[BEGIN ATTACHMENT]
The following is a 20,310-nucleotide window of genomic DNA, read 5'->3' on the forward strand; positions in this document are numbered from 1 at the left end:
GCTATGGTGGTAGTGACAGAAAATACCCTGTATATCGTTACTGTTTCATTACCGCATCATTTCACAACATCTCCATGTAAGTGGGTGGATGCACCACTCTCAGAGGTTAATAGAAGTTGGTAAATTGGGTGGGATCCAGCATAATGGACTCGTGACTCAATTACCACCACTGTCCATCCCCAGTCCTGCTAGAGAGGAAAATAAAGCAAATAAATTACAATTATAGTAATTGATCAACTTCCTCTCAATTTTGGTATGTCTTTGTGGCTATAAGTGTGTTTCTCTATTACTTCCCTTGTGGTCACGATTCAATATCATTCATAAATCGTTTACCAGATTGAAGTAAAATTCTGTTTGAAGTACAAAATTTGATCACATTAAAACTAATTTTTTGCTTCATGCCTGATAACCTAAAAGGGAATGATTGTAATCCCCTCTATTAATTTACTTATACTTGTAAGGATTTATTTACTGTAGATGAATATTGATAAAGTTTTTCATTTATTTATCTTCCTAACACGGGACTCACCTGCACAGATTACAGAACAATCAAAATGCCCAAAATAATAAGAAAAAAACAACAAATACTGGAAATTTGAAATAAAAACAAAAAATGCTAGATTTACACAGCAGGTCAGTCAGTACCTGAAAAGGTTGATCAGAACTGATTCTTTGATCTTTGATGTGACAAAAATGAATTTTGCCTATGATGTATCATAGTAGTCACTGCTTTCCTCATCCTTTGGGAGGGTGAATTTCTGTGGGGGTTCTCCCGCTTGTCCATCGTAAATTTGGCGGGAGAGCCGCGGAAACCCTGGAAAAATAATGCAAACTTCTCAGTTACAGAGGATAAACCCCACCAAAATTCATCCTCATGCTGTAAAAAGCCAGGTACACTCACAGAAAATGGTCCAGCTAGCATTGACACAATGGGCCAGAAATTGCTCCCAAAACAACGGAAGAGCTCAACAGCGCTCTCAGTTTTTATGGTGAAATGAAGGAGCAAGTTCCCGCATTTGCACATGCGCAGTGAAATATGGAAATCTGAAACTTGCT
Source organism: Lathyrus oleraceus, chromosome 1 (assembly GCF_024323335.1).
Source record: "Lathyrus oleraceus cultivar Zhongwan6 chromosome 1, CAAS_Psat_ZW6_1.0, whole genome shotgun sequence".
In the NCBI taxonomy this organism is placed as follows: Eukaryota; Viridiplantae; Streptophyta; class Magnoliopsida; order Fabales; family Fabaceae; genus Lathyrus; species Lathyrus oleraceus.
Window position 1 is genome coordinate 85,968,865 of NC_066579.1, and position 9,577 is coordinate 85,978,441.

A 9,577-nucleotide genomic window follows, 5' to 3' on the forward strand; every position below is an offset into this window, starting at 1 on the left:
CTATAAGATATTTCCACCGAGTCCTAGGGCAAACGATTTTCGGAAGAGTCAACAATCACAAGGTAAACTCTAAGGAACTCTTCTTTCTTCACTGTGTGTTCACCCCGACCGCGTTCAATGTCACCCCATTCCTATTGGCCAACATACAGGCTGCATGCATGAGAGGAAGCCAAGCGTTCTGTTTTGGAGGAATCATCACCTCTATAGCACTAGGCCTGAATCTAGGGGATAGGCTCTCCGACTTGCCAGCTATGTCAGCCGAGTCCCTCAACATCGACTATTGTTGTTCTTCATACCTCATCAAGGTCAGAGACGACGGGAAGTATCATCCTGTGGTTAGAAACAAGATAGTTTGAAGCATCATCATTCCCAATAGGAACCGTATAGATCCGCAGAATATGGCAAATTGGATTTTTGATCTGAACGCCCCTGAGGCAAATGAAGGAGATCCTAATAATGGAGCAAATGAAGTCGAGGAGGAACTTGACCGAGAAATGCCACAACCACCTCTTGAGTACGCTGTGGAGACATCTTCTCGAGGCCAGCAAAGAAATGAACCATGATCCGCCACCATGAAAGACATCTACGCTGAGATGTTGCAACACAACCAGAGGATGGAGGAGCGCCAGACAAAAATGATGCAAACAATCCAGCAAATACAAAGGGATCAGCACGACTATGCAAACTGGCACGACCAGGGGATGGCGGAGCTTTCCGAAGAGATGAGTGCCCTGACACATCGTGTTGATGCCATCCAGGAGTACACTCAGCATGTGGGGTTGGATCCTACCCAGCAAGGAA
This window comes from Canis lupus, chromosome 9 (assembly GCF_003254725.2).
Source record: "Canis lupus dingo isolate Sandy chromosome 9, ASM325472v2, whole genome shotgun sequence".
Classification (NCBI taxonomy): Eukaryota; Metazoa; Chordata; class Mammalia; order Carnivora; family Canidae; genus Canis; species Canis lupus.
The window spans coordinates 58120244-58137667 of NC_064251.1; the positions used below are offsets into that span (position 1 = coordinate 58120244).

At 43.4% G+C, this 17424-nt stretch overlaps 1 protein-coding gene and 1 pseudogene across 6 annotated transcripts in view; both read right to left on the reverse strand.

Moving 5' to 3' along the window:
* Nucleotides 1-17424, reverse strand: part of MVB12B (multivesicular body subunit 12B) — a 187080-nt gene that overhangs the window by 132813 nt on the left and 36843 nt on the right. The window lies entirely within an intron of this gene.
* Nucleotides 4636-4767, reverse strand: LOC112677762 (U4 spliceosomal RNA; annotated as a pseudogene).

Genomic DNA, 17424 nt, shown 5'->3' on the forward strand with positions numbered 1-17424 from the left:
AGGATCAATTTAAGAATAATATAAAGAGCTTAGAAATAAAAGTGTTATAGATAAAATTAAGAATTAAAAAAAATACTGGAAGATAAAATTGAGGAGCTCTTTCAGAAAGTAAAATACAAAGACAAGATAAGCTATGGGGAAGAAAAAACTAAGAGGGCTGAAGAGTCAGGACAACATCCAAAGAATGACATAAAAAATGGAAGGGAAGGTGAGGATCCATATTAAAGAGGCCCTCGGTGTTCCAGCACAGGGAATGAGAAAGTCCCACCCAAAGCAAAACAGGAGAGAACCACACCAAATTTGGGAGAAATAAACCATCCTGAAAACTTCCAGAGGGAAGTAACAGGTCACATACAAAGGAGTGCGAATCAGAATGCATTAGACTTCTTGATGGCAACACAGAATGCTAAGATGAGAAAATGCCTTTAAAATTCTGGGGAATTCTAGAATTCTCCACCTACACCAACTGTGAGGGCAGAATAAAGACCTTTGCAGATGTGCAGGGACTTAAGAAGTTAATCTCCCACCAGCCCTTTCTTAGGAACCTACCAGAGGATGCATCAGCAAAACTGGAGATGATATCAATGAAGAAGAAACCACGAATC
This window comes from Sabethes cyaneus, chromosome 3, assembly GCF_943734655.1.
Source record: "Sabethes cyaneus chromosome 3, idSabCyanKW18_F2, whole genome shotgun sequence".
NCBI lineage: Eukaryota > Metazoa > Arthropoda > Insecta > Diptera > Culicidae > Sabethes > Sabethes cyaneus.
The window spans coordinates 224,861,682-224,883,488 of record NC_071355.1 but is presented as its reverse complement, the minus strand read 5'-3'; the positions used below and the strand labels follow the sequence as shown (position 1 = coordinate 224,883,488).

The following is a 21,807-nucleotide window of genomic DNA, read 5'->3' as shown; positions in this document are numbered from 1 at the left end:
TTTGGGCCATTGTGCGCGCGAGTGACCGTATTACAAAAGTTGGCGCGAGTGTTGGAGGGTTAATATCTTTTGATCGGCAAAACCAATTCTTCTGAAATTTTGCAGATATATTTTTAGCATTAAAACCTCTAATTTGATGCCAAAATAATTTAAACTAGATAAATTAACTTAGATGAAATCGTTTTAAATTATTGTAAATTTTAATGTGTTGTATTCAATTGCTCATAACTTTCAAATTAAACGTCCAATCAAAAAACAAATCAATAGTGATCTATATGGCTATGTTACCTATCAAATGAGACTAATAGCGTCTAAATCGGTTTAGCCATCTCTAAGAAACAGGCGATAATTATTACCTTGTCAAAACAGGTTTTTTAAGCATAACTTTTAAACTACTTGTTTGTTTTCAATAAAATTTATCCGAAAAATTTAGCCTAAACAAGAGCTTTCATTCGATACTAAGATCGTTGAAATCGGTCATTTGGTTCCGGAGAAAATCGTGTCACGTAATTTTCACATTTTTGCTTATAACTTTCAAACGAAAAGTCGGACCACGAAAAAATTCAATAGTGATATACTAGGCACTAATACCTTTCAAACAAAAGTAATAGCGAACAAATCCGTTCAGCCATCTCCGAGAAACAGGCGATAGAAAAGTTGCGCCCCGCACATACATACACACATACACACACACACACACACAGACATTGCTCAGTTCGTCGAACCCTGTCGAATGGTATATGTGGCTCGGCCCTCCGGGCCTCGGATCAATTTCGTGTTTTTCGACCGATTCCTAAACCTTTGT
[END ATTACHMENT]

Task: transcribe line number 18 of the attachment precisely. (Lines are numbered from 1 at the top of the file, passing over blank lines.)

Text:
AGGATCAATTTAAGAATAATATAAAGAGCTTAGAAATAAAAGTGTTATAGATAAAATTAAGAATTAAAAAAAATACTGGAAGATAAAATTGAGGAGCTCTTTCAGAAAGTAAAATACAAAGACAAGATAAGCTATGGGGAAGAAAAAACTAAGAGGGCTGAAGAGTCAGGACAACATCCAAAGAATGACATAAAAAATGGAAGGGAAGGTGAGGATCCATATTAAAGAGGCCCTCGGTGTTCCAGCACAGGGAATGAGAAAGTCCCACCCAAAGCAAAACAGGAGAGAACCACACCAAATTTGGGAGAAATAAACCATCCTGAAAACTTCCAGAGGGAAGTAACAGGTCACATACAAAGGAGTGCGAATCAGAATGCATTAGACTTCTTGATGGCAACACAGAATGCTAAGATGAGAAAATGCCTTTAAAATTCTGGGGAATTCTAGAATTCTCCACCTACACCAACTGTGAGGGCAGAATAAAGACCTTTGCAGATGTGCAGGGACTTAAGAAGTTAATCTCCCACCAGCCCTTTCTTAGGAACCTACCAGAGGATGCATCAGCAAAACTGGAGATGATATCAATGAAGAAGAAACCACGAATC